The ability to add components to the Component Gallery is a great reusability feature; however, the concept of reusability is not limited to a single computer. In order to facilitate sharing components between users, the Component Gallery provides an Export feature for custom components.
To invoke this feature, open the Component Gallery, click on the Customize button, select the desired custom component, and click on the Properties button. In the component's property sheet, select the Custom property page (Figure 6.4). Click on the Export button. The Component Gallery will respond by requesting a filename; by default, exporting components have the .ogx filename extension.
Figure 6.4. Exporting a custom component.
An exported component can be imported using the Component Gallery's Import feature. To use this feature, invoke the Customize Component Gallery dialog and click on the Import button.
The Import feature can be used to import two types of components; components that were exported earlier (OGX files), and OLE controls (OCX files). When you are importing a component, you are given the choice of either copying the files to the msdev\template directory or not. If you do not copy the file, the component added to the Component Gallery will be a reference to the file at its original location. Needless to say, removing the file will also invalidate the component in the Component Gallery.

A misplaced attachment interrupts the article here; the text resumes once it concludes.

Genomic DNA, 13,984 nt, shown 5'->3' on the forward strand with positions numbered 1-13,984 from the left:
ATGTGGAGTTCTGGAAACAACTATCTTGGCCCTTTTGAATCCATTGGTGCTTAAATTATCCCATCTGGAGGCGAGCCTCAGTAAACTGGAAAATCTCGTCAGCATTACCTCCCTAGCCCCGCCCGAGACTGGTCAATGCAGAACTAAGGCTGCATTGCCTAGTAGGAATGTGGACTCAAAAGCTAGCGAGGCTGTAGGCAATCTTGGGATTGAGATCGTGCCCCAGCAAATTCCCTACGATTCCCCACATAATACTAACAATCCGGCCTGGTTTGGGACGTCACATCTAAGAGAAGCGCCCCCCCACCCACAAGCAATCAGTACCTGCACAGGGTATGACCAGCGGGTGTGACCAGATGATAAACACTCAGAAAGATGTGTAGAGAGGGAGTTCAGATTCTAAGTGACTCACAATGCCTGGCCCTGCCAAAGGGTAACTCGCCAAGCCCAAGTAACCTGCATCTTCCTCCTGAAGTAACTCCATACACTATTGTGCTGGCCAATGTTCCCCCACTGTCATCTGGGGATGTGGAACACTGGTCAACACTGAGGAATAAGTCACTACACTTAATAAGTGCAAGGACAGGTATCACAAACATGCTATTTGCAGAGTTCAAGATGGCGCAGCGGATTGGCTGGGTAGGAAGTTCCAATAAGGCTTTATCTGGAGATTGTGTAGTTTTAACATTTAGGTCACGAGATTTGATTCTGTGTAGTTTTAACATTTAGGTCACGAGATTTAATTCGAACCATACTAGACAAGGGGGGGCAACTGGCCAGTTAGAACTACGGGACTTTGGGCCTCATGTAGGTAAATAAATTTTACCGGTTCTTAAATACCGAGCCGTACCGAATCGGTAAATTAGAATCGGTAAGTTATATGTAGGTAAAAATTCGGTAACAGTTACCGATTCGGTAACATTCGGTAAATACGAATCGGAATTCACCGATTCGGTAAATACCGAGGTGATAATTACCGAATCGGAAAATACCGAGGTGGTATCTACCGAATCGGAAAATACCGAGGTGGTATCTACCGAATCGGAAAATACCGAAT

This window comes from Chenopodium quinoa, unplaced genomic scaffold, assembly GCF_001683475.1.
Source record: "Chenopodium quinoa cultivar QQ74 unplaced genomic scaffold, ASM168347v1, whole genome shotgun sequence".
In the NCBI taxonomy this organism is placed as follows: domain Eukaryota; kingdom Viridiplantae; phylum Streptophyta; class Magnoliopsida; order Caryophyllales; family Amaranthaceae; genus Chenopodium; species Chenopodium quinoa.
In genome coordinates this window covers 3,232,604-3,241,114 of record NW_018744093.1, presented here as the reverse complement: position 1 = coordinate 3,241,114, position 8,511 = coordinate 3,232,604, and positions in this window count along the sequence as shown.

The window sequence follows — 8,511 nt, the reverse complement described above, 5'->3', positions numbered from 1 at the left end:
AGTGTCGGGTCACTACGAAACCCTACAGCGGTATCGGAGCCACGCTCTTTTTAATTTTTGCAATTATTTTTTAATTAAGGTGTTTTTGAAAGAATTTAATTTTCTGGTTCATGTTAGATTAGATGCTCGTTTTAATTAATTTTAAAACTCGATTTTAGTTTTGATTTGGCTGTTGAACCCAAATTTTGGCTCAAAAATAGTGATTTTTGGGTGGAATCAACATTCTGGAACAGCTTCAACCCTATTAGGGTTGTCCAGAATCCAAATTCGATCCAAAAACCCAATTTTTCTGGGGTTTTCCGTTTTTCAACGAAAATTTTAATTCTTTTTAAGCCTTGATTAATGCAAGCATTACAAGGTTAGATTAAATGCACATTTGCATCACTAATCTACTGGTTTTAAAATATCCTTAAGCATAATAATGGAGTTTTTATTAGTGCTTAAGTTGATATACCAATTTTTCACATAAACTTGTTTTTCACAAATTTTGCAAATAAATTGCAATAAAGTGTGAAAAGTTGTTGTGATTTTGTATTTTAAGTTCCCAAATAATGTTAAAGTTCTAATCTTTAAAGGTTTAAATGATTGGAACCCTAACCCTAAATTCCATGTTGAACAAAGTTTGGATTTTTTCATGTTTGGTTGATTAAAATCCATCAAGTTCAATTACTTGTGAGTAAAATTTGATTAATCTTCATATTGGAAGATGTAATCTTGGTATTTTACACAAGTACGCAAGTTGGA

Note that when an OLE control is registered, it is automatically added to the Component Gallery.
The Visual C++ development system comes equipped with a variety of standard components. These components can be used to add specific features to your application. In the remainder of this section, I present a few notes about some of these components that I found most useful.
The Clipboard Assistant component adds basic clipboard functionality to your project. It does so by adding a series of message handlers to the selected class (by default, your application's view class) that implement the cut, copy, and paste commands. Clipboard support can be added for edit controls, rich-text controls, or for an application-specific custom format.
The Dialog Bar component can be used to add a dialog bar to a frame window in your project. This component adds a dialog bar object of type CDialogBar to the designated frame window. It also creates a dialog template resource for the dialog bar.
Figure 6.5 shows a dialog bar added to a child window using the Dialog Bar component.
Figure 6.5. Child window with a dialog bar.
The Palette Support component adds handlers to the selected window class for WM_QUERYNEWPALETTE and WM_PALETTECHANGED messages. It also adds a SetPalette member function to the designated window. Subsequent changes to the palette can be accomplished by simply calling SetPalette; the palette will be remembered and properly restored when the window regains focus.
The Popup Menu component adds popup menu support to the selected class. The popup menu is invoked when the user clicks on the window that the class represents using the right mouse button.